Horsley GW, Wilson K. 08(2). 48 - 50. (Journal Article)
Often when a unit sends an advanced echelon party forward, medical and preventive medicine personnel are not included. Medical planners make plans based upon their best estimates. Any opportunity for the medical personnel to gain ground truth prior to the deployment of the main body is an opportunity that should be taken. This article tries to reinforce this by providing a personal example. It also provides examples of effective preventive measures taken to decrease exposure to the filth fly.
Depenbrock P. 08(2). 51 - 54. (Journal Article)
Traumatic tympanic membrane (TM) perforation is a common finding in victims of IED blasts. Frequently it goes undiagnosed by medical providers on initial evaluation. Hearing loss, tinnitus, and vertigo are common complaints from Soldiers who have experienced acoustic trauma. Although symptoms are usually transient, their persistence is a cause for concern. Treatment of a ruptured TM is usually expectant. In certain instances specialty consultation is required. Since primary blast and neurologic injuries can accompany traumatic TM perforation, physicians should maintain a high index of suspicion for their presence. This article aims to address the pathophysiology, diagnosis, treatment, and associated complications of blast-induced tympanic membrane perforation. Objectives 1. Understand the biophysics of primary blast injury and how to prevent blast-induced acoustic trauma. 2. Understand the common presenting signs and symptoms of tympanic membrane rupture. 3. Understand the treatment of tympanic membrane rupture and the indications for specialty referral. 4. Understand the long-term complications associated with traumatic tympanic membrane rupture.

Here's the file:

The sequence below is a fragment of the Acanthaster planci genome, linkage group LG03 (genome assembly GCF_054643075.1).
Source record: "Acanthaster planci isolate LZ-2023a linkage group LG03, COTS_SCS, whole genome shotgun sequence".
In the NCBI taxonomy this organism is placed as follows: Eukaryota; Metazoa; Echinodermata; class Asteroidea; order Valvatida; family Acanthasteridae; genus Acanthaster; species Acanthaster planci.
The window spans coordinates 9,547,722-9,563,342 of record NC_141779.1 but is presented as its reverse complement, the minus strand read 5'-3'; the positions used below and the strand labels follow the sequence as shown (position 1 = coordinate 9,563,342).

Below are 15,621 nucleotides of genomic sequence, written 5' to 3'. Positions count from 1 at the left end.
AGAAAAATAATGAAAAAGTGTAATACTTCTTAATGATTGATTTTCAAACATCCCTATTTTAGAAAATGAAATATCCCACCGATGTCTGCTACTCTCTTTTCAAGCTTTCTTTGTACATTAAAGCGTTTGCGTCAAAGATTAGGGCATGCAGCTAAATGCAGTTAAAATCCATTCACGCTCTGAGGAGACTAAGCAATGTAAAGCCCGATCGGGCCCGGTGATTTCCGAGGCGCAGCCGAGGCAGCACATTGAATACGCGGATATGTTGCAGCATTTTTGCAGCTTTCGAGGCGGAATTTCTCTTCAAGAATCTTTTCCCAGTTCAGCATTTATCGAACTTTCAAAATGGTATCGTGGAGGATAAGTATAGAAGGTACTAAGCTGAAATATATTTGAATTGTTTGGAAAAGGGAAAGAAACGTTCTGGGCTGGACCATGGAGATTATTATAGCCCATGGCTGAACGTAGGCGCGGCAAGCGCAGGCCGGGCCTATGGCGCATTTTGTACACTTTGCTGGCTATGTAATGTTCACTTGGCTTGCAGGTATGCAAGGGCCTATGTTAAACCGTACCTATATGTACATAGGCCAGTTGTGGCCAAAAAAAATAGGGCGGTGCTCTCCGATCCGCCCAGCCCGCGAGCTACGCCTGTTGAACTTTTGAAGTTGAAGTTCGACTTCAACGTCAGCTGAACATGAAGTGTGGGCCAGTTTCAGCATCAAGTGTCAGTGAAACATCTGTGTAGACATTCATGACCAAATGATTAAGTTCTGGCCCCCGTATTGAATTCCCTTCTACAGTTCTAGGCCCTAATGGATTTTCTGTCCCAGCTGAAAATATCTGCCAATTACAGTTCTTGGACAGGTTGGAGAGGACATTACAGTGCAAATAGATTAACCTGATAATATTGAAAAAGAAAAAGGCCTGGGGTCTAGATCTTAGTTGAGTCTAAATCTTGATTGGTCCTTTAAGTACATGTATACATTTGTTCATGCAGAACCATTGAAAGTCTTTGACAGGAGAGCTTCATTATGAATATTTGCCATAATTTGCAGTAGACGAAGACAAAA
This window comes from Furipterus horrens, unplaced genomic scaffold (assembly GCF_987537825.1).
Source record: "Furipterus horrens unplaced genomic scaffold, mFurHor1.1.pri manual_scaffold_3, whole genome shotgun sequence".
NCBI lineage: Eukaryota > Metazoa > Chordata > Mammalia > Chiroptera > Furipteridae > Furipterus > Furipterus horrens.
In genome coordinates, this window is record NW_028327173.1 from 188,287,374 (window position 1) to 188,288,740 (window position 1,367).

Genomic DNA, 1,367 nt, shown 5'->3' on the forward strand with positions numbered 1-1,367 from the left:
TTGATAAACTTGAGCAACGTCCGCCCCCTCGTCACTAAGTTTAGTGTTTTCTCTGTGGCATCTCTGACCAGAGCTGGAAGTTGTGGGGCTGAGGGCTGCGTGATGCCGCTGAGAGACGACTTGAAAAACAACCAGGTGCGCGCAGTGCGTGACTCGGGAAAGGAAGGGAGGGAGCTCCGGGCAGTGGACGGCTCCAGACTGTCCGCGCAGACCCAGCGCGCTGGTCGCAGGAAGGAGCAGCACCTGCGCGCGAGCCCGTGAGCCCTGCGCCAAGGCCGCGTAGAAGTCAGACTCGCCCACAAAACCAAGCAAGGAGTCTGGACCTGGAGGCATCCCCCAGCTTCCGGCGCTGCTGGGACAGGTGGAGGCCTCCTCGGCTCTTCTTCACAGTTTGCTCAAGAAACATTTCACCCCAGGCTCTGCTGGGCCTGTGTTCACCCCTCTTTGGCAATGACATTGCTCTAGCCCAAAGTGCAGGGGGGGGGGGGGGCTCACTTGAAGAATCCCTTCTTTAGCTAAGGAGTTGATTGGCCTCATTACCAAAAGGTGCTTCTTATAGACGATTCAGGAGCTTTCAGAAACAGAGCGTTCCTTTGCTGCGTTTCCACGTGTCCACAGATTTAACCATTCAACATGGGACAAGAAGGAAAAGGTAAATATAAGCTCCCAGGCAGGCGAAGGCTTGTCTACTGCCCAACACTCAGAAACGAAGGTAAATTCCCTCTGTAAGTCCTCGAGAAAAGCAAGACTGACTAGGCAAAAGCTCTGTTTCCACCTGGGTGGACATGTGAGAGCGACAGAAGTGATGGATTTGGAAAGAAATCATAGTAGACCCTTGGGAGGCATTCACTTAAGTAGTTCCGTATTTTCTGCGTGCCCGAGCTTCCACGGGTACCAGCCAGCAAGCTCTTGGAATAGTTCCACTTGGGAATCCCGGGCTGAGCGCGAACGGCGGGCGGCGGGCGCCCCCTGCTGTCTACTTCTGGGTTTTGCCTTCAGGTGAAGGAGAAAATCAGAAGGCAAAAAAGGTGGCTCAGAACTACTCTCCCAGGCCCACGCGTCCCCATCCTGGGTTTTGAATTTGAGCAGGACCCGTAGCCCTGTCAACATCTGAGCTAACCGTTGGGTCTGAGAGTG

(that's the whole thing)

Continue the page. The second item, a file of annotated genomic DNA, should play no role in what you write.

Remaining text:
Royal J. 08(2). 55 - 60. (Journal Article)
This report describes compiled data on wound patterns for casualties sustained by Special Operations Forces (SOF) of the Combined Joint Special Operations Task Force-Arabian Peninsula during Operation Iraqi Freedom. The intent of this report is to provide information to the SOF Medic on the types of combat-related wounds that are most common in the ongoing Iraq war. During the period evaluated, the extremities and the head were the most common wound sites. Extremity wounds were commonly associated with fractures. Most of the fatally-injured had head and/or neck wounds. The information in this report may be used by SOF Medics to focus training to better address the types of injuries that are commonly seen on the current battlefield and to plan operational and logistical aspects of combat trauma medicine. Objectives: 1. Describe common combat wound sites in SOF patients wounded in OIF. 2. Use wound pattern data to train and prepare for and execute emergency medical aspects of combat missions. 3. Provide guidelines for the compilation and analysis of SOF casualty data in future conflicts.
Vogelsang R, Sofaly C, Richey M. 08(2). 61 - 67. (Case Reports)